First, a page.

By Andy Pruter. Owner and Operator of Everyday Adventures in Matapalo, on the Osa Peninsula, Costa Rica. Everyday Adventures has been providing exciting heart thumping tours to Iguana Lodge’s guest for over 12 years.
“Carlos came walking down the trail swearing at himself for being so stupid, so blind. Walking next to him was my lead guide, Scrappy and 3 tourists. They all had a look of consternation, to say the least.
Carlos is a well respected professional Costa Rican guide that works for a local hotel in Matapalo. He had just made one of those mistakes that he never makes. Not looking before he placed he his hands, Carlos had been bitten by a poisonous snake, a Fer-de-lance.
When informed that Carlos had been bitten, I immediately told them to call our home to begin an evacuation plan. Imagine my sense of pride and relief when seconds later my wife, Terry, pulled up on the quad having been forewarned via VHF radio, and loaded up the unfortunate victim, ushering him toward medical assistance. While Fer-de-lance bites are dangerous, they are rarely fatal. Fortunately for Carlos after 10 days in the hospital he is fully recovered and is back guiding for the local hotel.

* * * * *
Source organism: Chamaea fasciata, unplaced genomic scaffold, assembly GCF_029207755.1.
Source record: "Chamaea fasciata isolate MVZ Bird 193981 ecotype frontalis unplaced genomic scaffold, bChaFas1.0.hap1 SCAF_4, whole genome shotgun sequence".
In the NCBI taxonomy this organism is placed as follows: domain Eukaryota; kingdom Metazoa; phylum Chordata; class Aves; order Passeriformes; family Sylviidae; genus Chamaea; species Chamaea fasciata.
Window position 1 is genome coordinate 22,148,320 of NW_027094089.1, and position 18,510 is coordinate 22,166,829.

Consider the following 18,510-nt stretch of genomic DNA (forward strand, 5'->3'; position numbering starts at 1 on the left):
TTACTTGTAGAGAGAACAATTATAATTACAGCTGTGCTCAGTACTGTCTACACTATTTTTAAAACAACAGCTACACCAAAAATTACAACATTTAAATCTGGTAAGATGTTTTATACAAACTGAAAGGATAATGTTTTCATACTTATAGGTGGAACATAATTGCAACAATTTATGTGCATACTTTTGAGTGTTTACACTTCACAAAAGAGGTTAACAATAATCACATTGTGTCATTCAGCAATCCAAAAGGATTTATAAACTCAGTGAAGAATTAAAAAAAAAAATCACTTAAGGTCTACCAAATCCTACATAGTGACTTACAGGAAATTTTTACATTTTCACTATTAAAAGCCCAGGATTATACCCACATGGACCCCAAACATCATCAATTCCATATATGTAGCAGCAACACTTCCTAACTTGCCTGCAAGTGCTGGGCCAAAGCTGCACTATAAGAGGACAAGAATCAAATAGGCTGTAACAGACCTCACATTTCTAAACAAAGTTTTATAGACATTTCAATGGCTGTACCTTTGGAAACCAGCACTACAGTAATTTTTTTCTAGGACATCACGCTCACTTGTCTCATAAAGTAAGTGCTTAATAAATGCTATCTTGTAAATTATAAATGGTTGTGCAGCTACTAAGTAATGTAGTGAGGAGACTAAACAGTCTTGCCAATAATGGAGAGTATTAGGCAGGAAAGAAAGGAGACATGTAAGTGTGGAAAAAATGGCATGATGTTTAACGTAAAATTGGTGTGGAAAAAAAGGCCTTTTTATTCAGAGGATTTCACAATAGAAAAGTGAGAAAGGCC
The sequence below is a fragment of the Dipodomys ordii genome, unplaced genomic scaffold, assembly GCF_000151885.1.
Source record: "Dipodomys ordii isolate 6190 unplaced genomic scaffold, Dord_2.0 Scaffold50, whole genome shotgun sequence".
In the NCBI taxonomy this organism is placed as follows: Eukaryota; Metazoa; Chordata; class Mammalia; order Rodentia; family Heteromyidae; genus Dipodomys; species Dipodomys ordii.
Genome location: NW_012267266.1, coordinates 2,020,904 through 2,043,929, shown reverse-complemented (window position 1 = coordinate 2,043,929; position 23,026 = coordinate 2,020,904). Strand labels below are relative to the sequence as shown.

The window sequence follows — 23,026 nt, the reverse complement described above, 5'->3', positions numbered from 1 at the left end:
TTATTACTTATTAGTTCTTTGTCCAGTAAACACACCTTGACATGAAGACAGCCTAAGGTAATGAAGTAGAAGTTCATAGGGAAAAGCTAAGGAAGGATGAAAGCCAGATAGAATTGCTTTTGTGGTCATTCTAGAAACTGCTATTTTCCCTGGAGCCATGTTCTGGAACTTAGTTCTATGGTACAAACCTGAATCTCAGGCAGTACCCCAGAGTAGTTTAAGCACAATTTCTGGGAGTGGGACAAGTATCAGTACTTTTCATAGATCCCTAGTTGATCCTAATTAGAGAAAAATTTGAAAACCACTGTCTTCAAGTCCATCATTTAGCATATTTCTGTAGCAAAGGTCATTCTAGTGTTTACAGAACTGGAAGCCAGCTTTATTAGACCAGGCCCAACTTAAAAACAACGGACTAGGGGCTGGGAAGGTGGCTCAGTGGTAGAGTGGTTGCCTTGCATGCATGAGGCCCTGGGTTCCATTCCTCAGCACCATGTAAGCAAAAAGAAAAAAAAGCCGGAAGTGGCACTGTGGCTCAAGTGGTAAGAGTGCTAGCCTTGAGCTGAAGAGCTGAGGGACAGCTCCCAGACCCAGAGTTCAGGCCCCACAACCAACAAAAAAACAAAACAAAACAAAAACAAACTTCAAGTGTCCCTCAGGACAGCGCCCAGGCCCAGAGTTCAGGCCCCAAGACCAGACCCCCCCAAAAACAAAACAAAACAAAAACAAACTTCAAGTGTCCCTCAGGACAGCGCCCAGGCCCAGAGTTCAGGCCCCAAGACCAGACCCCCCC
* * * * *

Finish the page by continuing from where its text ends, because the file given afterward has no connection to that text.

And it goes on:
The Osa Peninsula is the real thing. It is a jungle with incredible beauty, exotic animals and flora and attendant dangers. It can get heavy really fast out out in the rainforest and if you own and operate a company that prides itself on the motto… “Muddy, bloody, bruised and sweaty,” you best be prepared. From snakebites to sutures to trauma, we are prepared to deal with the unexpected. Our guides are certified in wilderness first responder, CPR, and basic ropes and rescue. The best way to avoid misfortunes is to anticipate them by using caution, experience and common sense. On our tours we see so many different sights of interest but stop and look to avoid creatures underfoot or uneven terrain. When climbing 300 year old strangler figs or rappelling over 100′ waterfalls, checklists have been reviewed and safety logs completed before putting anyone in a harness. Guides always go first to ensure no loose rocks or limbs are in the staging area or that water flow isn’t too extreme.”